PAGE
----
Adult Lepidoptera - commonly known as moths, butterflies, or simply “leps” - are important pollinators of major food crops. Many types of lep larva or caterpillars, however, injure valuable plants, including grains, sugar beets and sugarcane, cotton, tobacco, some root crops and leaf crops, many fruits, as well as timber and shade trees. To rear leps for research, our client required a custom engineered room that could provide extremely stable, healthy conditions in a controlled environment.
Conviron worked closely with the client to understand the intricacies of rearing leps indoors. For example, the scales that produce the extraordinary range of colors and patterns of the lep’s wings are corrosive and constantly shed into the surrounding environment. This presents unique challenges for a tightly controlled, highly contained insectary. Uncontrolled accumulation of the scales would make the rearing space uninhabitable for leps. Prevention tactics include the use of stainless steel screens and coated evaporator coils.
Working with the client, Conviron designed a unique filtration system that was easy to clean and allowed researchers to focus their efforts on their experiments without interference from frequent maintenance and costly downtime.
The customized chamber featured horizontal airflow at uniform temperature and humidity to provide a healthy, stable environment for the insects. The design incorporated a robust three-stage filtration system to remove the scales shed by the leps from the rearing area. The first stage incorporated an easy-to-remove woven filter on the back plenum to catch larger particles. Snap locks granted quick access and convenient replacing of this filter. The latter two stages eliminated the smallest particles from the air before recirculation with a bank of pleated and true HEPA filters.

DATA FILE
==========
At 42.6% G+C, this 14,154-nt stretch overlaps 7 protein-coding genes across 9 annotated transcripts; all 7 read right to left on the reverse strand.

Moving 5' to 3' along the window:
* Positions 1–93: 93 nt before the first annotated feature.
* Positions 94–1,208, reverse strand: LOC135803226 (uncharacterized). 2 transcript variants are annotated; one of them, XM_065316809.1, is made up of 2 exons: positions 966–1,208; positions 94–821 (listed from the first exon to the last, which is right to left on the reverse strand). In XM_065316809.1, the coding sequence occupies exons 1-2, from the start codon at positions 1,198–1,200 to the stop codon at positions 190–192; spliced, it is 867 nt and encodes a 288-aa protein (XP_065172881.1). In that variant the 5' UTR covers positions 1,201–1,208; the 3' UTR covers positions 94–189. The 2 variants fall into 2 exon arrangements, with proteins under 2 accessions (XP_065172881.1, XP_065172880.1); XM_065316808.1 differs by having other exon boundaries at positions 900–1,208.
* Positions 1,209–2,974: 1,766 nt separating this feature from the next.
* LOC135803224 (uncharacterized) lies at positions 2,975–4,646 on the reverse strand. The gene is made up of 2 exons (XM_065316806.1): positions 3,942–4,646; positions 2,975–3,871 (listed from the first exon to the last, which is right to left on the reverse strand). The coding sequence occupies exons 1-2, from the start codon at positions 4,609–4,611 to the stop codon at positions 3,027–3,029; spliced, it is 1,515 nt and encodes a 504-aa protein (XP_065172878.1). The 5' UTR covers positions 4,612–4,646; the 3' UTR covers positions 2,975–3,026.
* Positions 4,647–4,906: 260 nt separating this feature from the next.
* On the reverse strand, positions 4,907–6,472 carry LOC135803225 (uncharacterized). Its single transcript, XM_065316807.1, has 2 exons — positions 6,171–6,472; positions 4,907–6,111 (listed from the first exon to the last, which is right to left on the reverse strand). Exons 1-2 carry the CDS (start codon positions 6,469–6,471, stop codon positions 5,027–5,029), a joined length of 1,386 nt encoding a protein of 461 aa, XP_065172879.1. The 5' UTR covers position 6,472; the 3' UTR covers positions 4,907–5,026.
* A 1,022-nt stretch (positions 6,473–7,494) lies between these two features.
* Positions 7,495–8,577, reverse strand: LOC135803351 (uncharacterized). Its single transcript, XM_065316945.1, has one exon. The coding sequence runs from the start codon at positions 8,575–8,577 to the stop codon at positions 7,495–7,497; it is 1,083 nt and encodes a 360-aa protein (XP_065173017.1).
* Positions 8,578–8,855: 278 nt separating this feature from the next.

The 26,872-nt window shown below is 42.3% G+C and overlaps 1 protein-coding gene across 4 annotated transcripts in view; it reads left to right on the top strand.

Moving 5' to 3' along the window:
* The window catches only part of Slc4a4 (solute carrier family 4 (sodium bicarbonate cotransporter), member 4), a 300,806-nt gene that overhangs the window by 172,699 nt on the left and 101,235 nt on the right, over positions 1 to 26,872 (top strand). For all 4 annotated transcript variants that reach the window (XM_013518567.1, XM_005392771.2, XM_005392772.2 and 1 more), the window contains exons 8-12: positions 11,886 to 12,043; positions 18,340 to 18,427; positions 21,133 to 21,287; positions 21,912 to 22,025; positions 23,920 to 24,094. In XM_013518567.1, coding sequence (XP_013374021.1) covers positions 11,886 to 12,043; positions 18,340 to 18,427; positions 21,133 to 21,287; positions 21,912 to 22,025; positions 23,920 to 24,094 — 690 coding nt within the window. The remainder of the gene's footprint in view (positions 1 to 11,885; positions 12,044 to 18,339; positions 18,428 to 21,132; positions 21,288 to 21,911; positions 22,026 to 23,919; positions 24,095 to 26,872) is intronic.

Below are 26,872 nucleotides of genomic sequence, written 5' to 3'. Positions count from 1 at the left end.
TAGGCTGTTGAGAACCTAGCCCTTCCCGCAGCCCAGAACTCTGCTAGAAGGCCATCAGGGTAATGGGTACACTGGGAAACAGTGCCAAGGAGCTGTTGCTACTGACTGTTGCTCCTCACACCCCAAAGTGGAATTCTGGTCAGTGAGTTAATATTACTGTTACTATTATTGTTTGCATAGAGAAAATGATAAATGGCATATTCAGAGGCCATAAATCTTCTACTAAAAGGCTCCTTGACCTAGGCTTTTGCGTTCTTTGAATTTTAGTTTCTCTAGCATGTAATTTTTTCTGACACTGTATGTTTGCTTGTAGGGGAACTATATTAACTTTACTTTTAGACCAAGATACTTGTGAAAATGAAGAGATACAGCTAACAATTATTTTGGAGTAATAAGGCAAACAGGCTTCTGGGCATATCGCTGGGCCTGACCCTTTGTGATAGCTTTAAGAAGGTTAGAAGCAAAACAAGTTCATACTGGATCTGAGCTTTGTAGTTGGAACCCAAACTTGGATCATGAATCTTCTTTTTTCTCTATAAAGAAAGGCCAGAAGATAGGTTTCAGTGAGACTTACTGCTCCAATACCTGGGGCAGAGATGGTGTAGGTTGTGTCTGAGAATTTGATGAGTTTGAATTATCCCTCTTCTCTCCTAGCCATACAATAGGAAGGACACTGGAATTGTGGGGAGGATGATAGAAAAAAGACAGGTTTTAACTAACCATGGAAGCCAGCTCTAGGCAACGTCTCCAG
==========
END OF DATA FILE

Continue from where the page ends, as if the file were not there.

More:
Conviron developed a novel testing methodology to validate the environmental stability of the chamber and, more importantly, the filtration system’s ability to remove the scales from the room. A laser spectrometer was used to measure the rate at which scale-sized particles could be removed from the environment by the filtration system. The testing validated that the chamber returned to the required baseline level for airborne particles within minutes of introducing sample particles into the rearing area.